Iowa State’s College of Veterinary Medicine and Michigan State University jointly did a study on the link between lesions in pig carcasses and contamination of the same carcasses with salmonella.
“We were trying to see if there was any link between animal health and human health,” Dr H. Scott Hurd, associate professor and director of graduate education at the College of Veterinary Medicine told the Iowa State Daily.
Hurd has been working with the bacteria for the past 20 years. He is a known advocate of the usage of antibiotics in swine production. Reduction of antibiotics usage may have a detrimental effect on pig health, Hurd said.
“Our theory is that as animal health concerns get smaller, there will be more pigs that won’t visibly look ill but will have these lesions, which will lead to more inspection. This will lead to more contamination and will make more people sick.”
The study used 358 pig carcasses. More than 150 of the pigs were raised without antibiotics and 202 pigs were raised conventionally and with antibiotics. The pigs were otherwise raised the same, with the same veterinary care, housing environment and feed.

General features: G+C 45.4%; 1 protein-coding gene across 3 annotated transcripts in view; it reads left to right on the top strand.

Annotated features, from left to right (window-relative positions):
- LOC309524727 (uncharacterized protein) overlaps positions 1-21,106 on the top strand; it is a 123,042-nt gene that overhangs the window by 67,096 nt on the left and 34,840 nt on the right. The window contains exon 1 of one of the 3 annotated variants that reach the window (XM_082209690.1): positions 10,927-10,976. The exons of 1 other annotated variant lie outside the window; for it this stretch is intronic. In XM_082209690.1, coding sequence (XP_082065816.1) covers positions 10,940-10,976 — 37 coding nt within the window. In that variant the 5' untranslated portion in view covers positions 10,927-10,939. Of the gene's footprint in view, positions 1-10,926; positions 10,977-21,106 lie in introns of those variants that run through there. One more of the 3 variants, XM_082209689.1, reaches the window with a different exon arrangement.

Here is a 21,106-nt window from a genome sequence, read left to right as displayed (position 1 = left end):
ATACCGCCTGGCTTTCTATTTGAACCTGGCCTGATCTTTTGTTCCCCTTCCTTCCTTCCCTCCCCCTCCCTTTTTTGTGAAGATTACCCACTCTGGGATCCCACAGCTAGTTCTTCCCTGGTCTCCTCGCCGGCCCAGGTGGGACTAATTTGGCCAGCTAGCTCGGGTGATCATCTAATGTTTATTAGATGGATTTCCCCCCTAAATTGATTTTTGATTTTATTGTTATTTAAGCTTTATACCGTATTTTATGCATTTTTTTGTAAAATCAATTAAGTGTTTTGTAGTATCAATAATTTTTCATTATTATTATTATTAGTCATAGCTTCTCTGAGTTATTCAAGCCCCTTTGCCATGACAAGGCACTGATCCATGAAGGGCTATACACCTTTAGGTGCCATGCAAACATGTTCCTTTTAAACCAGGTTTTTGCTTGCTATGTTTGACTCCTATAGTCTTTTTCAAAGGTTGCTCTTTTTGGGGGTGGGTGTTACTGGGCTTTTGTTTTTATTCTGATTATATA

The results of the study found that carcasses with lesions were 90% more likely to have salmonella contamination. Out of the 156 pigs being raised without antibiotics, 27 of them were contaminated with salmonella, while out of the 202 pigs raised with antibiotics, only nine were contaminated with salmonella.
This, Hurd explained, is because a pig that visibly looks well, but has adhesions inside the carcass, are going to be handled more.
He told the newspaper, “Part of our theory was that when a person is cutting open pig carcasses that are visibly healthy, they might find an adhesion, which they jerk out and move on to the next one. This contaminates their hands, though, and they don’t stop to wash them, so they end up contaminating other pigs as well.”